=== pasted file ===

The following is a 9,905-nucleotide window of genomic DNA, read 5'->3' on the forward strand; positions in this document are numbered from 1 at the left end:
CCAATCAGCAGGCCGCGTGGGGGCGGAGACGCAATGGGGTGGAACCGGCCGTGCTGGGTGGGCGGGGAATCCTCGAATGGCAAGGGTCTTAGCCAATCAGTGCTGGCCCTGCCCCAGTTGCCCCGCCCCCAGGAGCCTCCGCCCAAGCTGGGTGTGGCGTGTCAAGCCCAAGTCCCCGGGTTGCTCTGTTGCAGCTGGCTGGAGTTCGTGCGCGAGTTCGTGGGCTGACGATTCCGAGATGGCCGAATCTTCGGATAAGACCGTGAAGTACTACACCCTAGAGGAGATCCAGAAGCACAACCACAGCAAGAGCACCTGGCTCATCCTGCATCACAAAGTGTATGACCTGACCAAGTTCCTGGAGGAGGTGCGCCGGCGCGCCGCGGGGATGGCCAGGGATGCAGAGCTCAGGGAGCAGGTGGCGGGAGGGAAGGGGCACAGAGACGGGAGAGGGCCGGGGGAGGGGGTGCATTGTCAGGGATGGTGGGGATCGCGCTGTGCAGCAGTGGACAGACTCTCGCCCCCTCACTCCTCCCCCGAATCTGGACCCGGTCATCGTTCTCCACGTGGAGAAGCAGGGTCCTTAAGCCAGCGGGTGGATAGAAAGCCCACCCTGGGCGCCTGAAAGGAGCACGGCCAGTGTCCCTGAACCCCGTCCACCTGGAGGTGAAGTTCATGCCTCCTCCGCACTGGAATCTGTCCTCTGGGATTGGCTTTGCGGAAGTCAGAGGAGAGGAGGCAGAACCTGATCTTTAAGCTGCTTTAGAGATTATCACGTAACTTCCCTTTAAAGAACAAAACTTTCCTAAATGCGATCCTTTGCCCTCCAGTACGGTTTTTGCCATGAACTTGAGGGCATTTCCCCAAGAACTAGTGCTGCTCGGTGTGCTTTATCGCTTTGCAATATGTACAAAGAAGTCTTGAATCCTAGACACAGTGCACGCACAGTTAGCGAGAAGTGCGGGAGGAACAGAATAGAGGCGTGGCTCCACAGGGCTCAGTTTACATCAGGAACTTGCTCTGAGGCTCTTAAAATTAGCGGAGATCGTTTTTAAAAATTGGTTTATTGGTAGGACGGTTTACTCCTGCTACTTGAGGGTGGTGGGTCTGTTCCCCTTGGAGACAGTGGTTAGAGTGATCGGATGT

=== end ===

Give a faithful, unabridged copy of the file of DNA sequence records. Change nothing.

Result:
The following is a 9,905-nucleotide window of genomic DNA, read 5'->3' on the forward strand; positions in this document are numbered from 1 at the left end:
CCAATCAGCAGGCCGCGTGGGGGCGGAGACGCAATGGGGTGGAACCGGCCGTGCTGGGTGGGCGGGGAATCCTCGAATGGCAAGGGTCTTAGCCAATCAGTGCTGGCCCTGCCCCAGTTGCCCCGCCCCCAGGAGCCTCCGCCCAAGCTGGGTGTGGCGTGTCAAGCCCAAGTCCCCGGGTTGCTCTGTTGCAGCTGGCTGGAGTTCGTGCGCGAGTTCGTGGGCTGACGATTCCGAGATGGCCGAATCTTCGGATAAGACCGTGAAGTACTACACCCTAGAGGAGATCCAGAAGCACAACCACAGCAAGAGCACCTGGCTCATCCTGCATCACAAAGTGTATGACCTGACCAAGTTCCTGGAGGAGGTGCGCCGGCGCGCCGCGGGGATGGCCAGGGATGCAGAGCTCAGGGAGCAGGTGGCGGGAGGGAAGGGGCACAGAGACGGGAGAGGGCCGGGGGAGGGGGTGCATTGTCAGGGATGGTGGGGATCGCGCTGTGCAGCAGTGGACAGACTCTCGCCCCCTCACTCCTCCCCCGAATCTGGACCCGGTCATCGTTCTCCACGTGGAGAAGCAGGGTCCTTAAGCCAGCGGGTGGATAGAAAGCCCACCCTGGGCGCCTGAAAGGAGCACGGCCAGTGTCCCTGAACCCCGTCCACCTGGAGGTGAAGTTCATGCCTCCTCCGCACTGGAATCTGTCCTCTGGGATTGGCTTTGCGGAAGTCAGAGGAGAGGAGGCAGAACCTGATCTTTAAGCTGCTTTAGAGATTATCACGTAACTTCCCTTTAAAGAACAAAACTTTCCTAAATGCGATCCTTTGCCCTCCAGTACGGTTTTTGCCATGAACTTGAGGGCATTTCCCCAAGAACTAGTGCTGCTCGGTGTGCTTTATCGCTTTGCAATATGTACAAAGAAGTCTTGAATCCTAGACACAGTGCACGCACAGTTAGCGAGAAGTGCGGGAGGAACAGAATAGAGGCGTGGCTCCACAGGGCTCAGTTTACATCAGGAACTTGCTCTGAGGCTCTTAAAATTAGCGGAGATCGTTTTTAAAAATTGGTTTATTGGTAGGACGGTTTACTCCTGCTACTTGAGGGTGGTGGGTCTGTTCCCCTTGGAGACAGTGGTTAGAGTGATCGGATGT